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Page:Ornithological biography, or an account of the habits of the birds of the United States of America, volume 1.djvu/297

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less fury, and either force it to abandon the prize, or fight with the same courage as its antagonist, to prevent the latter from becoming the sole possessor. They are sometimes observed flying either one after the other with great rapidity, emitting their continued cry of kae, or performing beautiful evolutions through the air, until one or other of them becomes fatigued, and giving way, makes for the earth, where the battle continues until one is overpowered and obliged to make off. It was after witnessing such an encounter between two of these powerful marauders, fighting hard for a young hare, that I made the drawing now before you, kind reader, in which you perceive the male to have greatly the advantage over the female, although she still holds the hare firmly in one of her talons, even while she is driven towards the earth, with her breast upwards.

I have observed that this species will even condescend to pounce on wood-rats and meadow-mice; but I never saw one of these birds seize even those without first alighting on a tree before committing the act.

During the winter months, the Red-tailed Hawk remains perched for hours together, when the sun is shining and the weather calm. Its breast is opposed to the sun, and it then is seen at a great distance, the pure white of that portion of its plumage glittering as if possessed of a silky gloss. They return to their roosting-places so late in the evening, that I have frequently heard their cry after sun-set, mingling with the jovial notes of Chuck-will's-widow, and the ludicrous laugh of the Barred Owl. In the State of Louisiana, the Red-tailed Hawk roosts amongst the tallest branches of the Magnolia grandiflora, a tree which there often attains a height of a hundred feet, and a diameter of from three to four feet at the base. It is also fond of roosting on the tall Cypress-trees of our swamps, where it spends the night in security, amidst the mosses attached to the branches.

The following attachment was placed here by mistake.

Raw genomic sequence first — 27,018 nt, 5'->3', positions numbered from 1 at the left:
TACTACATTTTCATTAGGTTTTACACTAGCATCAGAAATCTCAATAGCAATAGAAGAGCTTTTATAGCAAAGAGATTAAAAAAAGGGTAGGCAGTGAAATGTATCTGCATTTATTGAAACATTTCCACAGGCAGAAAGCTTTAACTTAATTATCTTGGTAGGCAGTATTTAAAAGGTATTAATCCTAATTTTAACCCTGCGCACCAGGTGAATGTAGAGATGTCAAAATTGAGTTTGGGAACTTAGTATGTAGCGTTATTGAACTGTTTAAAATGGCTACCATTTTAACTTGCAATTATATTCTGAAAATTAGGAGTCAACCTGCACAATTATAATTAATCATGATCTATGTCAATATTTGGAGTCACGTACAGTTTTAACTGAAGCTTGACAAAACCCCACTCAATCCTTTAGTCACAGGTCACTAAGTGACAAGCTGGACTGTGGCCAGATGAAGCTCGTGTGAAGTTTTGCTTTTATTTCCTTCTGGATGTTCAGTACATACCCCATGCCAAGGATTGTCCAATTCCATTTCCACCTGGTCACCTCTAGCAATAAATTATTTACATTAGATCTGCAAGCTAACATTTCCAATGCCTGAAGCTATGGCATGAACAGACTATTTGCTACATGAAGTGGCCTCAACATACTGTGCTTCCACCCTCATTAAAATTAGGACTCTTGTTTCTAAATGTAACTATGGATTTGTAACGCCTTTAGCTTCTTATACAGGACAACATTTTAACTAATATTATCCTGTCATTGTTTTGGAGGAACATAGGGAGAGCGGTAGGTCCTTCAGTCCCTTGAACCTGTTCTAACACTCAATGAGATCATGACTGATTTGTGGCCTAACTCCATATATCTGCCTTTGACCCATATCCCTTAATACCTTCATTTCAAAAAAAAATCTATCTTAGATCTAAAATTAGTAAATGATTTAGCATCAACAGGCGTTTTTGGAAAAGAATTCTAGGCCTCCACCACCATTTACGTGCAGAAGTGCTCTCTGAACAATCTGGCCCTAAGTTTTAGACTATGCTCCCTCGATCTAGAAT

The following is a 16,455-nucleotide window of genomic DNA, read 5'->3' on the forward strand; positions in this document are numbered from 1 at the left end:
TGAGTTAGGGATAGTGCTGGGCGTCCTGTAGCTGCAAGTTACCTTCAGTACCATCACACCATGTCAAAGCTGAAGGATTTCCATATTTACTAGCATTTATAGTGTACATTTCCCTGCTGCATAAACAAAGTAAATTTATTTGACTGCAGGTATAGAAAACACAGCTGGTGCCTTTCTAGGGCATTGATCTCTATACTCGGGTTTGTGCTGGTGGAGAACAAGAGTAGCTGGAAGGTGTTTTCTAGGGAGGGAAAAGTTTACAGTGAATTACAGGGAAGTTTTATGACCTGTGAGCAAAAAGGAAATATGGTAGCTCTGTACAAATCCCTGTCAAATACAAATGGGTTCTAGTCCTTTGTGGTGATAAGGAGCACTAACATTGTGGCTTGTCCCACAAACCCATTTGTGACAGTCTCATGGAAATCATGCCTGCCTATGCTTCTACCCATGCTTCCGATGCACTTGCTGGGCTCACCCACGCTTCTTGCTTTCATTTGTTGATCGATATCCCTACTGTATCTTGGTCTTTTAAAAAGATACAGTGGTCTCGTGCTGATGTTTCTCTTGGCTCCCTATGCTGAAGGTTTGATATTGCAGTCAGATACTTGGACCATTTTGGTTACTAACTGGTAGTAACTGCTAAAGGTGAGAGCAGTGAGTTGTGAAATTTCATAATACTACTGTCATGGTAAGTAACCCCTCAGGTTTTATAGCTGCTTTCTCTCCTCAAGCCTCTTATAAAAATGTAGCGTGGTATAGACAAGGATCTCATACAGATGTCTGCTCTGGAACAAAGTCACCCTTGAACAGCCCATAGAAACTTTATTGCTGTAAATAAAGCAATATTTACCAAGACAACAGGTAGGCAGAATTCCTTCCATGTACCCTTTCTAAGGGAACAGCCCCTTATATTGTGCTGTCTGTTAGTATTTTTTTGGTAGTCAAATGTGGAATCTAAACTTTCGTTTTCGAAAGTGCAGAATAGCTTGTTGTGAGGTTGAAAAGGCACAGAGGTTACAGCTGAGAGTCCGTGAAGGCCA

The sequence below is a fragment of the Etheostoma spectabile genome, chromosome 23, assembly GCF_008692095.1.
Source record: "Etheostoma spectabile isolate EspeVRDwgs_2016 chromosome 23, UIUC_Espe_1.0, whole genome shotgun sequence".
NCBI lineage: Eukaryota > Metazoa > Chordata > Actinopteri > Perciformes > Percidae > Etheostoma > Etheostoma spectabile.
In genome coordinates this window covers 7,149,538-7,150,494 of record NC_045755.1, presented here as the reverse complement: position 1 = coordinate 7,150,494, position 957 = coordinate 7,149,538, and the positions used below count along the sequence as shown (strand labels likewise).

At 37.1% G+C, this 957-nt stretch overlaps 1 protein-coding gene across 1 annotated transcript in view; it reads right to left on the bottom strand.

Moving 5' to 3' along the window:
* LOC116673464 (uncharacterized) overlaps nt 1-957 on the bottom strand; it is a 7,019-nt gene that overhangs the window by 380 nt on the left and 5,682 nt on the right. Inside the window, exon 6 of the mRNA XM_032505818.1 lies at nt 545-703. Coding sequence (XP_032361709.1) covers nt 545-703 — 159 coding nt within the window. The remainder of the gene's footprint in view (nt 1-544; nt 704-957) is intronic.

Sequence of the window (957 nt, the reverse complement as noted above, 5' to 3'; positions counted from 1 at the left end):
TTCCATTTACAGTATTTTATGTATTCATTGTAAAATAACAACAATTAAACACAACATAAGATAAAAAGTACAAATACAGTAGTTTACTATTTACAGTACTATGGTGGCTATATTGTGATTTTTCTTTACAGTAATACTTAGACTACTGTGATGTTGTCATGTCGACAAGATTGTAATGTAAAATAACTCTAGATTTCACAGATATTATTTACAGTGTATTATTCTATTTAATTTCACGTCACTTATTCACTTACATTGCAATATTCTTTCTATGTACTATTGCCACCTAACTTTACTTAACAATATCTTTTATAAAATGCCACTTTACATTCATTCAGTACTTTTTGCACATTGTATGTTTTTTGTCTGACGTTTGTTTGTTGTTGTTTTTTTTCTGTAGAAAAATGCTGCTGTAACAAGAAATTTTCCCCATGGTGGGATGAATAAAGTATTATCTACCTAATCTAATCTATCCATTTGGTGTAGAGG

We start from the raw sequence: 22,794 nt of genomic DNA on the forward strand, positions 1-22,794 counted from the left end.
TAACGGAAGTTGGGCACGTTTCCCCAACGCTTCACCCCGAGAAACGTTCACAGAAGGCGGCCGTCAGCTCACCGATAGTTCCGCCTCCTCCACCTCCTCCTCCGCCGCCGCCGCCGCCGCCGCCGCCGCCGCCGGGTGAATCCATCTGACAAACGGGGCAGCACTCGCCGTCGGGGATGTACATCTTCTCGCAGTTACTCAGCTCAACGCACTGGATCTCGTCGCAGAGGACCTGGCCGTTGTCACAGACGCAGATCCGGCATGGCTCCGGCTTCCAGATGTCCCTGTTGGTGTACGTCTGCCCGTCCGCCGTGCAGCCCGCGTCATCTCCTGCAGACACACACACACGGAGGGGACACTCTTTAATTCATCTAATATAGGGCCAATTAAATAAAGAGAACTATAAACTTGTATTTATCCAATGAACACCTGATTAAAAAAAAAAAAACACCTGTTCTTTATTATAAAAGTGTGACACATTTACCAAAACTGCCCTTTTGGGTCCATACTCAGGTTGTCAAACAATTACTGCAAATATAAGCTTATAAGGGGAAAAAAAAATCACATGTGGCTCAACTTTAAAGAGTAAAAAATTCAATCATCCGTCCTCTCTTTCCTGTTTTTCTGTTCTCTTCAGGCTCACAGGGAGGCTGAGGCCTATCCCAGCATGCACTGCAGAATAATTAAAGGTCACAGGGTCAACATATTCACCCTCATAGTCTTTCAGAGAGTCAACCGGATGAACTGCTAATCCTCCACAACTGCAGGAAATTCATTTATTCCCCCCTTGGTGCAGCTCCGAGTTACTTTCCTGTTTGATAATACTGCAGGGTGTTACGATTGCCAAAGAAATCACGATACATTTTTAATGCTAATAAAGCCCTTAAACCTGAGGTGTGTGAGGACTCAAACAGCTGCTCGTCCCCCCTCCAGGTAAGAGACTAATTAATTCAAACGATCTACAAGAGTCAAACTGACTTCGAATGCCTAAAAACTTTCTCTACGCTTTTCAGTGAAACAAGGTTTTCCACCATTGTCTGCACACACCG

The Red-tailed Hawk is extremely wary, and difficult to be approached by any one bearing a gun, the use of which it seems to understand perfectly; for no sooner does it perceive a man thus armed than it spreads its wings, utters a loud shriek, and sails off in an opposite direction. On the other hand, a person on horseback, or walking unarmed, may pass immediately under the branch on which it is perched, when it merely watches his motions as he proceeds. It seldom alights on fences, or the low branches of trees, but prefers the highest and most prominent parts of the tallest trees. It alights on the borders of clear streams to drink. I have observed it in such situations, immersing its bill up to the eyes, and swallowing as much as was necessary to quench its thirst at a single draught.